OUR VIEW: No room for doubt when it comes to asbestos

We’re concerned about a B.C. Supreme Court judge’s dismissal of a WorkSafe BC case against an asbestos removal company.

Asbestos is the No. 1 killer in B.C.’s workplaces.

We’re concerned about a B.C. Supreme Court judge’s dismissal of a WorkSafe BC case against an asbestos removal company.

We agree with Simon Fraser University health sciences professor Tim Takaro when he says in effect, the ruling ignores the significant risks asbestos poses to those who work with it.

In the dismissal, the judge noted the law protecting workers from the harm asbestos can cause is too vague to be enforced. As one commentator observed, tax law is vague but this doesn’t mean we don’t have to file our returns.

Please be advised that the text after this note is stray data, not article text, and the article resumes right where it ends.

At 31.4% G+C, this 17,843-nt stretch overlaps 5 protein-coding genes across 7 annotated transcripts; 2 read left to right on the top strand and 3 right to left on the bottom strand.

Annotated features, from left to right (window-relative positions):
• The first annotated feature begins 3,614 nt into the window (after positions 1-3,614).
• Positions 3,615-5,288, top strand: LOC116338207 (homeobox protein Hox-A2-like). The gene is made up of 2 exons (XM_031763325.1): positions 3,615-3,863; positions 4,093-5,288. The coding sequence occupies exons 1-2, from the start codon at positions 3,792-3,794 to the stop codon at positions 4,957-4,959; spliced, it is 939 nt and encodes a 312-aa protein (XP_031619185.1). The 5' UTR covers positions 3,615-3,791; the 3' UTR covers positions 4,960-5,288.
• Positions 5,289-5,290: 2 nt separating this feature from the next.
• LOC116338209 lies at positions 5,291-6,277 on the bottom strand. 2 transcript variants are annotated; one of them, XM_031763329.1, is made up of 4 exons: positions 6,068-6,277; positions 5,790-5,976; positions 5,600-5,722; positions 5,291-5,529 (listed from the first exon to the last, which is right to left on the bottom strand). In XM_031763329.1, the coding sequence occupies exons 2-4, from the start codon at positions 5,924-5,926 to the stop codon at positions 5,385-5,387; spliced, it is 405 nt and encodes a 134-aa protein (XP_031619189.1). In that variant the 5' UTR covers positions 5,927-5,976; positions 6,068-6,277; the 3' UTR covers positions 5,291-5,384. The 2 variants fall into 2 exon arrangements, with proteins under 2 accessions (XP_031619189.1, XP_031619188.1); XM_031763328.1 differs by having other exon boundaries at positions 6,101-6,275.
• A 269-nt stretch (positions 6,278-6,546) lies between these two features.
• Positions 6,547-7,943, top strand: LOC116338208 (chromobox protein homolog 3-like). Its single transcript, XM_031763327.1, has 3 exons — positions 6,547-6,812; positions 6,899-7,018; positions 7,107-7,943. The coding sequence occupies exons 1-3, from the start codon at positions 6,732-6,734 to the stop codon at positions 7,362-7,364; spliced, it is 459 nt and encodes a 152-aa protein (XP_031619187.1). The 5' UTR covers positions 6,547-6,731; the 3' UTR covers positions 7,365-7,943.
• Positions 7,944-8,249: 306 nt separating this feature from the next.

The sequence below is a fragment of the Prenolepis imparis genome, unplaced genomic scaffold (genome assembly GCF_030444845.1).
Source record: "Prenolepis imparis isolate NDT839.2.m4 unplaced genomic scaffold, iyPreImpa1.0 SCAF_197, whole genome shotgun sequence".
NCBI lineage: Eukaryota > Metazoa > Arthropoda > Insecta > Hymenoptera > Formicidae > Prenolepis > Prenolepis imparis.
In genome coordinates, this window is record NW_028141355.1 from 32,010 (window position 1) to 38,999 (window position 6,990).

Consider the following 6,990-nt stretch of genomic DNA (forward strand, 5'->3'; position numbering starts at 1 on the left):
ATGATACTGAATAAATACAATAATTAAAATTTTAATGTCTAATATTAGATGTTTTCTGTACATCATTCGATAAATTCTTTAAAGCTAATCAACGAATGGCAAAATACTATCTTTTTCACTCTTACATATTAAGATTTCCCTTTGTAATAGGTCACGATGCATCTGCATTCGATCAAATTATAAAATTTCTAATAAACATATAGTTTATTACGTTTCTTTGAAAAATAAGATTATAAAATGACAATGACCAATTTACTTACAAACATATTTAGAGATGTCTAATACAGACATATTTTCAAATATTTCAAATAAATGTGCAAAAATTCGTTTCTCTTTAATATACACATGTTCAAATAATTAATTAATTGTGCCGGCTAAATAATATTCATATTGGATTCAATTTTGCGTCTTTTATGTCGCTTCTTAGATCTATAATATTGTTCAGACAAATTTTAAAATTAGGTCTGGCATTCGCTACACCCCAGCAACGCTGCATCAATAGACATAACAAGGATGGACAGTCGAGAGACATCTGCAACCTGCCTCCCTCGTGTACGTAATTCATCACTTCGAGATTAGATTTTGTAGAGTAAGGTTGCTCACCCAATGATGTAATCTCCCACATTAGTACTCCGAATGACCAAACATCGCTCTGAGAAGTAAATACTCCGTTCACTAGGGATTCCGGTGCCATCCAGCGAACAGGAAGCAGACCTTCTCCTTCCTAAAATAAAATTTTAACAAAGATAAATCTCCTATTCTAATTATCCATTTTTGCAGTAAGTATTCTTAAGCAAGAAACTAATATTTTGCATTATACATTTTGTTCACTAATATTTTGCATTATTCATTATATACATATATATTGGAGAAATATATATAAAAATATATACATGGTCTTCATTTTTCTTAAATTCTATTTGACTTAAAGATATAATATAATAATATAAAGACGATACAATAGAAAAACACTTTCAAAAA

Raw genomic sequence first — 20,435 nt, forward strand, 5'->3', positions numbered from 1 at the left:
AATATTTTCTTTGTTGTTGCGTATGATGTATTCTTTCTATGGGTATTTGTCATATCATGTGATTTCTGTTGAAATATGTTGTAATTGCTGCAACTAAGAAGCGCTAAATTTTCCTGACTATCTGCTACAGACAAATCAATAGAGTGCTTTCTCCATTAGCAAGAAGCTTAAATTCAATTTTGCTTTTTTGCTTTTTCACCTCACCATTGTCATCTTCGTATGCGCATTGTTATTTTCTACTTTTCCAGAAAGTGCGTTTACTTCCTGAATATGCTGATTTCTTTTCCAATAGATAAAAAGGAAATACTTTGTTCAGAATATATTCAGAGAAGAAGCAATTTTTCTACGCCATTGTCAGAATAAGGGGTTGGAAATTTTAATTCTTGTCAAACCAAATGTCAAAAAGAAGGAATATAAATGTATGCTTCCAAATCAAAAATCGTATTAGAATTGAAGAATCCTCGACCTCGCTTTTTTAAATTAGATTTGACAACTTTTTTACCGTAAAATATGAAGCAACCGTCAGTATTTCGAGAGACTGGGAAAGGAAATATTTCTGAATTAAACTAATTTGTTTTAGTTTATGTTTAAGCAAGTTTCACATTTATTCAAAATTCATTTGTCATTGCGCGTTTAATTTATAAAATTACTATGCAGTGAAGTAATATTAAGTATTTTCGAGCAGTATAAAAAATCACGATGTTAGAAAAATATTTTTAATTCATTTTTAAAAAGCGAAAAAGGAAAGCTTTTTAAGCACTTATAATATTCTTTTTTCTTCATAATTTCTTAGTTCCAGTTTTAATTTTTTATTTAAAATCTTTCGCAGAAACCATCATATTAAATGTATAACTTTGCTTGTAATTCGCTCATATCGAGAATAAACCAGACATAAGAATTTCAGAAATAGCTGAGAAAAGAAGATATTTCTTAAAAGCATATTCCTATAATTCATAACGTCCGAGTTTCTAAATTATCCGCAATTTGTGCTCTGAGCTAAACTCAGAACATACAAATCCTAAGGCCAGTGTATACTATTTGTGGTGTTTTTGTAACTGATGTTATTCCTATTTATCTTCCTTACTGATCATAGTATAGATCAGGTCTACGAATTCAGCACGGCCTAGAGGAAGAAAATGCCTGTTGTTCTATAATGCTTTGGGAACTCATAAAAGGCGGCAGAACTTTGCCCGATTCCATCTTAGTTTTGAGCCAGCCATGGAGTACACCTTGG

Professor Takaro says the ruling ignores scientific findings related to asbestos as well as interventions in place that are designed to reduce related risks. He notes that asbestos is the No. 1 killer in B.C.’s workplaces and argues that clear rules are in place to protect people who work in asbestos removal and have been followed by many contractors for years.

For many years, asbestos was considered to be a miracle building material because it resists heat, absorbs sound, is relatively cheap and resists electrical and chemical damage. When inhaled, fine particles of asbestos get stuck deep in the lungs and, over time, can cause lung cancer, mesothelioma and asbestosis.

Businesses have an obligation to protect their workers. If the judgment was wrong in this case, WorkSafe should appeal it immediately. But if it was correct, the wording of the regulations must be tightened up immediately to leave no room for doubt.

The danger asbestos poses to workers is far too grave for this matter to be left up in the air.

The Now

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